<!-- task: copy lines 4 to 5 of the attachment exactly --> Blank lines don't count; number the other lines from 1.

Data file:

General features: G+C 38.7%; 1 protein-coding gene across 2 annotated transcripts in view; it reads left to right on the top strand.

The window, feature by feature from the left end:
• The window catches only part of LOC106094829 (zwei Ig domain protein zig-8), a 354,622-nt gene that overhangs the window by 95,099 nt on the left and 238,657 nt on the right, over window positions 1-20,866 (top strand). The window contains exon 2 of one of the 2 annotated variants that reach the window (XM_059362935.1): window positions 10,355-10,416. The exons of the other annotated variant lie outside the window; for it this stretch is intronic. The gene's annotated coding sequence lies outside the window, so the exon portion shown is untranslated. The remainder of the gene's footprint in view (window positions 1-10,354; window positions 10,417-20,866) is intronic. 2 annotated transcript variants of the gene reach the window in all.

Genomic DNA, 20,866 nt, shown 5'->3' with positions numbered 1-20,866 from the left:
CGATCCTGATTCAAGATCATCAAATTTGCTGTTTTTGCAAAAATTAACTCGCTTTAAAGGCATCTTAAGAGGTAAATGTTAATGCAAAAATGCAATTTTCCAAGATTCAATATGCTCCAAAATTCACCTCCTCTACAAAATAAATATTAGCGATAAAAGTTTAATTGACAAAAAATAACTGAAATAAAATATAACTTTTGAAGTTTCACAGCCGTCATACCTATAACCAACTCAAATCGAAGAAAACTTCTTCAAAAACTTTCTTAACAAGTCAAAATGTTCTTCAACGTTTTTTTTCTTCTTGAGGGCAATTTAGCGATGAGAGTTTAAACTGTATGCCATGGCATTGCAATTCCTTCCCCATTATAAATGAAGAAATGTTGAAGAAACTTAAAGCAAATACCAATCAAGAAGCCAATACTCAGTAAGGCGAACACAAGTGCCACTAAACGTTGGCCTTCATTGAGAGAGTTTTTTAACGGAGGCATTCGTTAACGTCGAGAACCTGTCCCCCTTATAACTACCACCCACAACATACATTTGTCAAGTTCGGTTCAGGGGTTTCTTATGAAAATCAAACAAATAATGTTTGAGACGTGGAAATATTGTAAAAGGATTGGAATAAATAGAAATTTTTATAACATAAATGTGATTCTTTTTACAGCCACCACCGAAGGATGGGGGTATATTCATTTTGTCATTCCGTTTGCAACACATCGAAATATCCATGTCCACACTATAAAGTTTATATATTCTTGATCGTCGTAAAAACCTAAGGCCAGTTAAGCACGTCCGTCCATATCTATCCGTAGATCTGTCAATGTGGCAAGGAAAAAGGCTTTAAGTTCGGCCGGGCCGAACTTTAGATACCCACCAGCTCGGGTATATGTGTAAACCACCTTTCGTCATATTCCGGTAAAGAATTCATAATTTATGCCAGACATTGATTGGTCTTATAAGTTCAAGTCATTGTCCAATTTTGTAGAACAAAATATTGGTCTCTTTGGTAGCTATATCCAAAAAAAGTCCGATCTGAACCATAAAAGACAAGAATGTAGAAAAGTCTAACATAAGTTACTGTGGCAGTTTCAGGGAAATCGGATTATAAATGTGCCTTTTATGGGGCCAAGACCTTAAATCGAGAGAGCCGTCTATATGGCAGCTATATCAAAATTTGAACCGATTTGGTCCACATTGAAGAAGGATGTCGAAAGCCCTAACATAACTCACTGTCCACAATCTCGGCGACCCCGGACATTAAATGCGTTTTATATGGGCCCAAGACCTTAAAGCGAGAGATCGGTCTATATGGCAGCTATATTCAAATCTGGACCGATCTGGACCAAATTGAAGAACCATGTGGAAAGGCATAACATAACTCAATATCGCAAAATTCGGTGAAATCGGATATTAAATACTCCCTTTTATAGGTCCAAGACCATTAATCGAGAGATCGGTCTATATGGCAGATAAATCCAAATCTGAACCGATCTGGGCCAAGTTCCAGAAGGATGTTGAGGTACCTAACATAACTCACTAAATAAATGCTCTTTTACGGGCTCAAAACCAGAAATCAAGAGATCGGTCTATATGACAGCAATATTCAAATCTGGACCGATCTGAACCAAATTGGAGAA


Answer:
Genomic DNA, 20,866 nt, shown 5'->3' with positions numbered 1-20,866 from the left:
CGATCCTGATTCAAGATCATCAAATTTGCTGTTTTTGCAAAAATTAACTCGCTTTAAAGGCATCTTAAGAGGTAAATGTTAATGCAAAAATGCAATTTTCCAAGATTCAATATGCTCCAAAATTCACCTCCTCTACAAAATAAATATTAGCGATAAAAGTTTAATTGACAAAAAATAACTGAAATAAAATATAACTTTTGAAGTTTCACAGCCGTCATACCTATAACCAACTCAAATCGAAGAAAACTTCTTCAAAAACTTTCTTAACAAGTCAAAATGTTCTTCAACGTTTTTTTTCTTCTTGAGGGCAATTTAGCGATGAGAGTTTAAACTGTATGCCATGGCATTGCAATTCCTTCCCCATTATAAATGAAGAAATGTTGAAGAAACTTAAAGCAAATACCAATCAAGAAGCCAATACTCAGTAAGGCGAACACAAGTGCCACTAAACGTTGGCCTTCATTGAGAGAGTTTTTTAACGGAGGCATTCGTTAACGTCGAGAACCTGTCCCCCTTATAACTACCACCCACAACATACATTTGTCAAGTTCGGTTCAGGGGTTTCTTATGAAAATCAAACAAATAATGTTTGAGACGTGGAAATATTGTAAAAGGATTGGAATAAATAGAAATTTTTATAACATAAATGTGATTCTTTTTACAGCCACCACCGAAGGATGGGGGTATATTCATTTTGTCATTCCGTTTGCAACACATCGAAATATCCATGTCCACACTATAAAGTTTATATATTCTTGATCGTCGTAAAAACCTAAGGCCAGTTAAGCACGTCCGTCCATATCTATCCGTAGATCTGTCAATGTGGCAAGGAAAAAGGCTTTAAGTTCGGCCGGGCCGAACTTTAGATACCCACCAGCTCGGGTATATGTGTAAACCACCTTTCGTCATATTCCGGTAAAGAATTCATAATTTATGCCAGACATTGATTGGTCTTATAAGTTCAAGTCATTGTCCAATTTTGTAGAACAAAATATTGGTCTCTTTGGTAGCTATATCCAAAAAAAGTCCGATCTGAACCATAAAAGACAAGAATGTAGAAAAGTCTAACATAAGTTACTGTGGCAGTTTCAGGGAAATCGGATTATAAATGTGCCTTTTATGGGGCCAAGACCTTAAATCGAGAGAGCCGTCTATATGGCAGCTATATCAAAATTTGAACCGATTTGGTCCACATTGAAGAAGGATGTCGAAAGCCCTAACATAACTCACTGTCCACAATCTCGGCGACCCCGGACATTAAATGCGTTTTATATGGGCCCAAGACCTTAAAGCGAGAGATCGGTCTATATGGCAGCTATATTCAAATCTGGACCGATCTGGACCAAATTGAAGAACCATGTGGAAAGGCATAACATAACTCAATATCGCAAAATTCGGTGAAATCGGATATTAAATACTCCCTTTTATAGGTCCAAGACCATTAATCGAGAGATCGGTCTATATGGCAGATAAATCCAAATCTGAACCGATCTGGGCCAAGTTCCAGAAGGATGTTGAGGTACCTAACATAACTCACTAAATAAATGCTCTTTTACGGGCTCAAAACCAGAAATCAAGAGATCGGTCTATATGACAGCAATATTCAAATCTGGACCGATCTGAACCAAATTGGAGAA